In his Pulitzer Prize–winning novel, “The Brief Wondrous Life of Oscar Wao,” Dominican American writer Junot Díaz describes Trujillo as a “portly, sadistic, pig-eyed mulato who bleached his skin, wore platform shoes, and had a fondness for Napoleon-era haberdashery.” The era of Trujillo (1930–1961) was bookended by two U.S. military interventions and occupations. Trujillo remained in power with U.S. support because he was exactly the type of pliant dictator that the United States knew would protect its “backyard” interests. The Dominican Republic was a place where Washington’s influence was so dominant and thorough that in 1915, President Woodrow Wilson insisted the boundaries of empire that U.S. citizens be appointed to all high posts in the Dominican government’s cabinet. When Trujillo took power, he became the Dominican face of a U.S. empire that was expanding throughout Latin America and the Caribbean at a rapid rate.
Like most borders in the world, the borderline between Haiti and the Dominican Republic was not simply drawn by friendly geographers. In the slaughter of Ocober 1937, Dominican soldiers and civilians armed with bayonets, rifles, and machetes scoured the borderlands in search of black people who could not speak Spanish. If people could say the Spanish word for parsley—perejil—with its difficult-to-pronounce “r” and the “j”—they lived.
Amabelle—one of the main characters in Haitian American novelist Edwidge Danticat’s beautiful novel “Farming of the Bones”—could not pronounce the word when asked by a soldier. She was a servant to rich Dominicans, one of thousands of Haitians in the Dominican Republic’s borderlands in 1937. Only a few blocks from where I sat on the bridge, she was beaten to the edge of death in the center square of Dajabón. Dominican soldiers pried her jaws open and stuffed parsley into her mouth. “My eyes watering, I chewed and swallowed as quickly as I could,” explained Amabelle, “but not nearly as fast as they were forcing the handfulls into my mouth.” Then the crowd attacked. Someone kicked her in the back. Another person smashed her face with a fist-size stone. She crumpled to the ground.
Danticat described Amabelle’s limp, almost lifeless body when the “air vibrated with a twenty-one gun salute.” People stomped their feet, applauded, and hurled rocks at the crumpled, injured bodies of Haitians strewn throughout the plaza while the Dominican national anthem thundered. Shocking as it may seem, this kind of violence often accompanies the imposition of new borders. What happened in 1937 could’ve been anywhere. It could have been the tens of thousands of dead and wounded during the Mexican-American War, strewn in what is now the U.S.-Mexico borderlands with the blood of Manifest Destiny. It could have been the slaughter of 5,000 during the War of 1812, establishing only a small portion of the international boundary between the United States and Canada and the imposition of U.S. territorial claim on Iroquois land.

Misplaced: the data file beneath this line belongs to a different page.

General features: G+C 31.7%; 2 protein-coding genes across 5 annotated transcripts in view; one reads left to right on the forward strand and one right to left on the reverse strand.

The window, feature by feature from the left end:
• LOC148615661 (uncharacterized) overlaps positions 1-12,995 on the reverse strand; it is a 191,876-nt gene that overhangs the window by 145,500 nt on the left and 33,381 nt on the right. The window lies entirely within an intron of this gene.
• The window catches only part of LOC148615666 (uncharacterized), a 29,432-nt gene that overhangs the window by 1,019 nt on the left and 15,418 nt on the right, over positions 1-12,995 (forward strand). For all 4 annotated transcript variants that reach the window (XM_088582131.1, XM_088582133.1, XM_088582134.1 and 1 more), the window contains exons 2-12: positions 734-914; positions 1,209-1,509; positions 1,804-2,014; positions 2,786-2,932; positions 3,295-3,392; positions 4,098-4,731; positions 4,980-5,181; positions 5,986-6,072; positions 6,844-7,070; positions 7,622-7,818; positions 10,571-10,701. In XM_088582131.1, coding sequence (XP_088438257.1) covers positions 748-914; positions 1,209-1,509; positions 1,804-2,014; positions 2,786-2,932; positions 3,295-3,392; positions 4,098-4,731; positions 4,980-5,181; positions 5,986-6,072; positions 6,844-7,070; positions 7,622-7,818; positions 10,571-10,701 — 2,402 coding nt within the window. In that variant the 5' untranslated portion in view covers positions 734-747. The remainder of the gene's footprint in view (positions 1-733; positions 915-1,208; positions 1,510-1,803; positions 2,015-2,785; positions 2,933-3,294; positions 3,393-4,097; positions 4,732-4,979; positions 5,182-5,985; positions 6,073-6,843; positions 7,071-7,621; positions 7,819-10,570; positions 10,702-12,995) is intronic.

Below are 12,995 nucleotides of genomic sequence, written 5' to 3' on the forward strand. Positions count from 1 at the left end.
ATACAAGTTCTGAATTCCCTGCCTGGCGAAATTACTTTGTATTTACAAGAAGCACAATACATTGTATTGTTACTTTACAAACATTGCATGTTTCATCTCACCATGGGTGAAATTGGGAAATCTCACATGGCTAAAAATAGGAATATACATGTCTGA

Geographer James Anderson and sociologist Liam O’Dowd call this the “paradox of origins.” Throughout the world, in the creation of borders there is a “legacy of undemocratic and often violent origins—whether in national conflict, political revolution or the slaughter of native populations.” In these border areas it’s as if only the twenty-one-gun salute matters, not the broken bodies and shattered bones. But the key is that the brutality and violence must then be obliterated from memory. Anderson and O’Dowd call it the “politics of forgetting.” The violent imposition “needs to be played down or concealed for territorial democracy to perform its legitimizing functions.”
In Haiti, however, as in many places, the violent origins of a border cannot be forgotten. It is a “live issue.” The history is in the colonel clenching the umbrella, walking back and forth along the bridge, who still enforces the results of this slaughter. The history here, like the Massacre River that runs below us, is alive.
Border Patrol Nation Book Tour
In fast-paced prose, Miller sounds an alarm as he chronicles the changing landscape. Travelling the country—and beyond—to speak with the people most involved with and impacted by the Border Patrol, he combines these first-hand encounters with careful research to expose a vast and booming industry for high-end technology, weapons, surveillance, and prisons. While politicians and corporations reap substantial profits, the experiences of millions of men, women, and children point to staggering humanitarian consequences. Border Patrol Nation shows us in stark relief how the entire country has become a militarized border zone, with consequences that affect us all.
See Todd Miller in Connecticut, Massachusetts, New York and Washington, D.C. Full dates and details at City Lights.